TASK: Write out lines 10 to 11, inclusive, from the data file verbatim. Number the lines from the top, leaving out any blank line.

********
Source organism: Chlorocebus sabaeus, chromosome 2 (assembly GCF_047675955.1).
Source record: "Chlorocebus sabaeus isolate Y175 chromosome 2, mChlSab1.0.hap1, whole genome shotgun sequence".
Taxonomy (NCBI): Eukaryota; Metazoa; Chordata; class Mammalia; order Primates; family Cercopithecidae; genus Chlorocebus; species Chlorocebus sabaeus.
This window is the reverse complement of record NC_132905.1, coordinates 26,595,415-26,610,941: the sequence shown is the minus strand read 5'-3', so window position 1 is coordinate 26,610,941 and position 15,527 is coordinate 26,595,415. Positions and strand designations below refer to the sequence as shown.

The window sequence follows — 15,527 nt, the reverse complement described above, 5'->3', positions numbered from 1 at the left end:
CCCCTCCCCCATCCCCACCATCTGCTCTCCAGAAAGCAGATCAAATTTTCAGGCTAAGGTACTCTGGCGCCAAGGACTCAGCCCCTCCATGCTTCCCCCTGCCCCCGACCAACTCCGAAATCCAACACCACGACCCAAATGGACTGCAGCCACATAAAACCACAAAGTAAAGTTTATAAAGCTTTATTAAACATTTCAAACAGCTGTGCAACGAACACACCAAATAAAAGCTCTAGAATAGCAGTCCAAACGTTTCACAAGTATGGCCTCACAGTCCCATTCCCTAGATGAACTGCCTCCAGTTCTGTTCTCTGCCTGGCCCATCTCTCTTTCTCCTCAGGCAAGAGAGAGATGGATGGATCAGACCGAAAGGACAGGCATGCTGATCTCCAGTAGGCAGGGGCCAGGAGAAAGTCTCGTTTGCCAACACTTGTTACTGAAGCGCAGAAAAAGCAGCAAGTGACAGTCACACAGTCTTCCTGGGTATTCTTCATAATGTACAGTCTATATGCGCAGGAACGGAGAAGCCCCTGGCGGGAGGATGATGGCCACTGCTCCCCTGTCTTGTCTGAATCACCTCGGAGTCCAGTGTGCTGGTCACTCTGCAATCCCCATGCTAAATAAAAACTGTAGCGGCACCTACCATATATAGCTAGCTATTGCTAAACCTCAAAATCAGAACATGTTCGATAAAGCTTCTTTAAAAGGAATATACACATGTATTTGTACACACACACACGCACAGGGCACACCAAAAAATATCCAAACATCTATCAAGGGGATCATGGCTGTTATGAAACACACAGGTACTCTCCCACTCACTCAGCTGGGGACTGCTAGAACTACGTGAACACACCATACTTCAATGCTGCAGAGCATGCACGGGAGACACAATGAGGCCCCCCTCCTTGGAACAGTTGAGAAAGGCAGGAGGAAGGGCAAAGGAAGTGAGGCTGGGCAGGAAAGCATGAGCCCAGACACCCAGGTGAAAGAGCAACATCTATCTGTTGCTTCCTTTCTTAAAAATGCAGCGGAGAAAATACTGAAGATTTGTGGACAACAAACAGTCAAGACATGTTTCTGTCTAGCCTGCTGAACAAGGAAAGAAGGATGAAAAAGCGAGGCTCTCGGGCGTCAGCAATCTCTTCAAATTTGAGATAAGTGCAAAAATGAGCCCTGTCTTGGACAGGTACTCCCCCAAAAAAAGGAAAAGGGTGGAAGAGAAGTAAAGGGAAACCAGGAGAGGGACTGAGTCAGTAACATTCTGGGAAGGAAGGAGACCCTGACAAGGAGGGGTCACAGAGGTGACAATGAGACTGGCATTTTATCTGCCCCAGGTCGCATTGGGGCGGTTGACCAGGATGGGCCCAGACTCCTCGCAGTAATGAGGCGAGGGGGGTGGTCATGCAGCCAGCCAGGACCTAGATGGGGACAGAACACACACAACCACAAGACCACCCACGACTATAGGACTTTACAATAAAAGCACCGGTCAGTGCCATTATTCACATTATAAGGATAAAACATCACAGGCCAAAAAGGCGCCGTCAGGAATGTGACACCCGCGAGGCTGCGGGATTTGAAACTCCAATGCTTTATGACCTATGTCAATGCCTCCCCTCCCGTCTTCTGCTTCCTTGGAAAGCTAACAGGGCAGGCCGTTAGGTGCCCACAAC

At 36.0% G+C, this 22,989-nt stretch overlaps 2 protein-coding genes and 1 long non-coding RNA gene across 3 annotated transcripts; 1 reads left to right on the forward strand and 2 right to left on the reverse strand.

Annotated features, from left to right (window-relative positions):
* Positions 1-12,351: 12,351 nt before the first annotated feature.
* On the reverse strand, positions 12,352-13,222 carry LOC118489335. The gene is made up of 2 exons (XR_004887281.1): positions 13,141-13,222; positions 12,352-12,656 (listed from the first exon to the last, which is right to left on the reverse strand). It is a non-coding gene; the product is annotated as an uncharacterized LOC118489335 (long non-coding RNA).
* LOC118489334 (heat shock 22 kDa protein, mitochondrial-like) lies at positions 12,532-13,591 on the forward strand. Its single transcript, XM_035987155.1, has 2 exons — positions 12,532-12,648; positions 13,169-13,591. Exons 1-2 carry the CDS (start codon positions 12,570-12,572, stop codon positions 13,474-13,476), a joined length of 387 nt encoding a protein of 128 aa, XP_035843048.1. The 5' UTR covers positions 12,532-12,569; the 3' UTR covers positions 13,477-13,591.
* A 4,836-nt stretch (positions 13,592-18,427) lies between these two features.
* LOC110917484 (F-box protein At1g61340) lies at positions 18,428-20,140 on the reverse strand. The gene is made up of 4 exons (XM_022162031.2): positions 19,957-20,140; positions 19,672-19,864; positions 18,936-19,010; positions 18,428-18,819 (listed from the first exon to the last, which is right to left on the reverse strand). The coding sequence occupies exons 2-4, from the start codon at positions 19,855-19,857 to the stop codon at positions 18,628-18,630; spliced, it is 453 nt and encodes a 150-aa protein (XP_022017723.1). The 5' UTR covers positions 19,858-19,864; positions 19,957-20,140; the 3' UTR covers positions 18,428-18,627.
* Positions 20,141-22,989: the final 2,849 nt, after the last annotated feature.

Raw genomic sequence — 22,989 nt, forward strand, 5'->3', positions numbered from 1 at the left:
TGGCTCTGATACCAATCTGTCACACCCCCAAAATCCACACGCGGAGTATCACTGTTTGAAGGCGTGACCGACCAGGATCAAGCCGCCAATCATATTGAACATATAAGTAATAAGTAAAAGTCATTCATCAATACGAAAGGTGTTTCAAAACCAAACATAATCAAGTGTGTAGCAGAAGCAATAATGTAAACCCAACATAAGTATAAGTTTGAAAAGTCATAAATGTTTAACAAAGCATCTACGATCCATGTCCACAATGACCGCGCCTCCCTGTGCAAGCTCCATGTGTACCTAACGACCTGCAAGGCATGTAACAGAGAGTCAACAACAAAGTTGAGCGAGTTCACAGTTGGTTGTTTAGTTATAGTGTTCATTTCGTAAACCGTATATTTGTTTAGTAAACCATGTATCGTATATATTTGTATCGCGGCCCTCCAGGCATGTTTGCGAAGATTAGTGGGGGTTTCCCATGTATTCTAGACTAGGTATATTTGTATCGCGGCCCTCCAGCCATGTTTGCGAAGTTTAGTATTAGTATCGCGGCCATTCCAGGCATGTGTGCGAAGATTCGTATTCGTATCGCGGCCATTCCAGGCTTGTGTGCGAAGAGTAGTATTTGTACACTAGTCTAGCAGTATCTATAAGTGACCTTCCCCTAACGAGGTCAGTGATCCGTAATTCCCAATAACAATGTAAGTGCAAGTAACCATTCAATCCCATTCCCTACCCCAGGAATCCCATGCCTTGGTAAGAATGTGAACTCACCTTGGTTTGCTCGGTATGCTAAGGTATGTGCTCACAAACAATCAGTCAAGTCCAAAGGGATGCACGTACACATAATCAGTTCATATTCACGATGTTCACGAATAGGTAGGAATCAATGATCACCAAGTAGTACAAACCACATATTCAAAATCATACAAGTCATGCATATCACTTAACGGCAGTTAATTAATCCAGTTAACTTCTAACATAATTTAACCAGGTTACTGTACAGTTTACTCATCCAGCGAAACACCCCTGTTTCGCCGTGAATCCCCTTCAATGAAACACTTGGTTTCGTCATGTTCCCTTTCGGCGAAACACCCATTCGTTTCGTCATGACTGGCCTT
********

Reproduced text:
* On the reverse strand, positions 12,352-13,222 carry LOC118489335. The gene is made up of 2 exons (XR_004887281.1): positions 13,141-13,222; positions 12,352-12,656 (listed from the first exon to the last, which is right to left on the reverse strand). It is a non-coding gene; the product is annotated as an uncharacterized LOC118489335 (long non-coding RNA).
* LOC118489334 (heat shock 22 kDa protein, mitochondrial-like) lies at positions 12,532-13,591 on the forward strand. Its single transcript, XM_035987155.1, has 2 exons — positions 12,532-12,648; positions 13,169-13,591. Exons 1-2 carry the CDS (start codon positions 12,570-12,572, stop codon positions 13,474-13,476), a joined length of 387 nt encoding a protein of 128 aa, XP_035843048.1. The 5' UTR covers positions 12,532-12,569; the 3' UTR covers positions 13,477-13,591.